72 learning English in Island schools | Among this year’s bilingual students are speakers of Japanese, Russian, Korean, Spanish, Chinese, Thai and Finnish

The ESL program on Mercer Island — now referred to as ELL for English Language Learners — is often overlooked; a modest footnote to the district’s trumpeted story of achievement. Yet the Island's 72 ELL students are well aware of the program’s strength and success. They are rewarded by it every day.

On Oct. 10, the entire staff of Island Park — home to the district’s elementary bilingual program — received professional training on the most recent ELL teaching methods. The workshop, part of Island Park’s Learning Improvement Day, was funded by $20,000 in Title III federal grant money. Mercer Island School District ELL coordinator and teacher Patricia Malatesta led the “Sheltered Instruction Observation Protocol” training, which addressed bilingual teaching methods in the classroom.

The grant comes on the heels of an internal district review of the ELL program, which the district passed with flying colors. Sharon Gillaspie, former director of assessment and instruction, presented the report to the School Board last spring, pointing out that 100 percent of the Islands ELL students graduate from high school, pass the WASL exams with little trouble and are receptive to in-class help from paraprofessionals.

“The results speak for themselves. The kids do well in the program. All the kids go to college. They all pass the tests. The program’s been working very well,” said Associate Superintendent of Instructional Services Kathy Morrison.

Unlike most Washington public schools, ELL students who attend MISD are relatively proficient in English and academically competitive.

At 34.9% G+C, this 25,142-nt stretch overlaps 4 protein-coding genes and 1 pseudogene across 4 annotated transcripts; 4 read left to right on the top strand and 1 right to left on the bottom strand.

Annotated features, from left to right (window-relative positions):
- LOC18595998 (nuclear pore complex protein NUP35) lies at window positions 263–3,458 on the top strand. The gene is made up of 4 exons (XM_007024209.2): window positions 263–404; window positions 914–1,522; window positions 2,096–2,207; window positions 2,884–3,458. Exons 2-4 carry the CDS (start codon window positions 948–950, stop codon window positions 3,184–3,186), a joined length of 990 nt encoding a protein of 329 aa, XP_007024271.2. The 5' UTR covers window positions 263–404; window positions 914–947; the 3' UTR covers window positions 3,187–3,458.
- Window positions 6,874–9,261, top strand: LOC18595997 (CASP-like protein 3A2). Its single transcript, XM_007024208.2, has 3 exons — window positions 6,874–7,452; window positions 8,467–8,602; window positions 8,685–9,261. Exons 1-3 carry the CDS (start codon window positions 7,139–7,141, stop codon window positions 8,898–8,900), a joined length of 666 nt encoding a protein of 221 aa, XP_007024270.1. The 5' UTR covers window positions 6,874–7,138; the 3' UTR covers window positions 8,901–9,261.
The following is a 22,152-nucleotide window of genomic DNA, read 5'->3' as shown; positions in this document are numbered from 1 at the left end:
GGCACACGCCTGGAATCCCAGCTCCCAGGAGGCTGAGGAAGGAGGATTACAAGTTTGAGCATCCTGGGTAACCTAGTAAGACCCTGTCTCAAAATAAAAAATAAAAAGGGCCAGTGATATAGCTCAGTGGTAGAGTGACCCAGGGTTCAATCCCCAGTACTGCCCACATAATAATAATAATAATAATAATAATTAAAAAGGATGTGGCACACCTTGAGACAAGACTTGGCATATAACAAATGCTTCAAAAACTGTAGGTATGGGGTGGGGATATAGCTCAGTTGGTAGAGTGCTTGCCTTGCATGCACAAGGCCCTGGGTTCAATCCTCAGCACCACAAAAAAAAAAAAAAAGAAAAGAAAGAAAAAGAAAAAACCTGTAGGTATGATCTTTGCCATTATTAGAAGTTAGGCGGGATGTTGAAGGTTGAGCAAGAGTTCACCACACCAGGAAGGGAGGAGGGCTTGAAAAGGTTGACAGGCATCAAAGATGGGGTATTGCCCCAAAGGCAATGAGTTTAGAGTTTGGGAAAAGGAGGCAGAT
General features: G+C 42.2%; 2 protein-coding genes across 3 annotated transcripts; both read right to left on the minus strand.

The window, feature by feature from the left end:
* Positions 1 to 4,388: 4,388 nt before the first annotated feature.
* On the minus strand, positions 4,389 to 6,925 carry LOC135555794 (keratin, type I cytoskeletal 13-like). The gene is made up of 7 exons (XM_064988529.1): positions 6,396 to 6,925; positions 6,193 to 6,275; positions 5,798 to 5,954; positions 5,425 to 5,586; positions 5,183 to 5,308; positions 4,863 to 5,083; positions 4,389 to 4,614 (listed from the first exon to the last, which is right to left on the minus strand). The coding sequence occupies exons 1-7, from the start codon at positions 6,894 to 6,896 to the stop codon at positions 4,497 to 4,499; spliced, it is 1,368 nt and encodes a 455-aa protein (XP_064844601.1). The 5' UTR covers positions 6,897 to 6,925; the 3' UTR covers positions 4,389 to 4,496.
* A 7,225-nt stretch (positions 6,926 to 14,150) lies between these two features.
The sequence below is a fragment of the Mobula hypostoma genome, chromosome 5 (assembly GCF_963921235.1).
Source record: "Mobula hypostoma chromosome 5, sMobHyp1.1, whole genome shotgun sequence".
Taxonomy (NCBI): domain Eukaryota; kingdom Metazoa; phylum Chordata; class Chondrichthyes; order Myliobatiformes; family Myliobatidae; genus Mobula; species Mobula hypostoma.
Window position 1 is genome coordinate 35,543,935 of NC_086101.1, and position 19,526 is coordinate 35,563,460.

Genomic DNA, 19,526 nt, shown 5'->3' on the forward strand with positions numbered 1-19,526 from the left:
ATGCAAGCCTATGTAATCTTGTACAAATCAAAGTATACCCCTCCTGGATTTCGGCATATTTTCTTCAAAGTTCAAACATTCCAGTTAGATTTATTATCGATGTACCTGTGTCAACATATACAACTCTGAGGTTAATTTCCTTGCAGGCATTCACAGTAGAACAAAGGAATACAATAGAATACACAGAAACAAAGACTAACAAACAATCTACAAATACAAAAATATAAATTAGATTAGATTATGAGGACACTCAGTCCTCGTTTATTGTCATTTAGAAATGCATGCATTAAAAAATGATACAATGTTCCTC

“We have very few level-one students — those who don’t speak any English. The majority come in with some English language knowledge and have had academic background in their own language,” Morrison said.

Malatesta, who has worked with bilingual students on Mercer Island for 20 years, echoed this point.

“Our students are as academically qualified — or more qualified — as MI students. It’s just that their English isn’t at the same level,” she said. “This is totally different from other public schools.”

Regardless, Island ELL students still benefit from one-on-one help in the classroom. Colloquial English, after all, is easier to grasp than academic English.

“We speak with the Anglo-Saxon language but write and read in Latin and Greek forms, so students sometimes struggle with this vocabulary,” Malatesta pointed out.

The bilingual coordinator is spread thin as an Island resource. Malatesta spends her weekdays dashing from one Island school to another, working in various classrooms at Island Park and West Mercer along with teaching a full ELL class at both Mercer Island High School and Islander Middle School. But the workload doesn’t seem to phase her, thanks to the support of her paraprofessionals — Anne Cameron and Sue Sheppard — and numerous teachers.

In the end, success comes down to the collaborative efforts of staff members.

“I have to commend our teachers. They welcome kids with open arms,” Morrison said. “If a teacher finds out a child’s spending all night on homework because of a difficulty with English, she gives different kinds of assignments.”

As required by state law, all ELL students must pass an English proficiency exam in order to test out of the program. The test is delivered each spring. Students must score in the 35-40th percentile in order to pass. Once they have graduated from ELL status, the students continue on without special English instruction. Yet they are not entirely without a safety net. Malatesta follows each ELL student until graduation, providing extra help when needed.

“I have a lot of discussion with teachers, and we provide accommodations for the students. They get extra time to complete tests and can use their own dictionaries,” she said. “Teachers have become quite adept at reading kids and knowing what they need. And the kids are good at advocating for themselves.”

Among this year’s 72 bilingual students are speakers of Japanese, Russian, Korean, Spanish, Chinese, Thai and Finnish. Many of the students spend only a few years in the United States, Malatesta said, as their parents are here on sabbatical or researching at the University of Washington. Others will graduate from MIHS and go on to American colleges.

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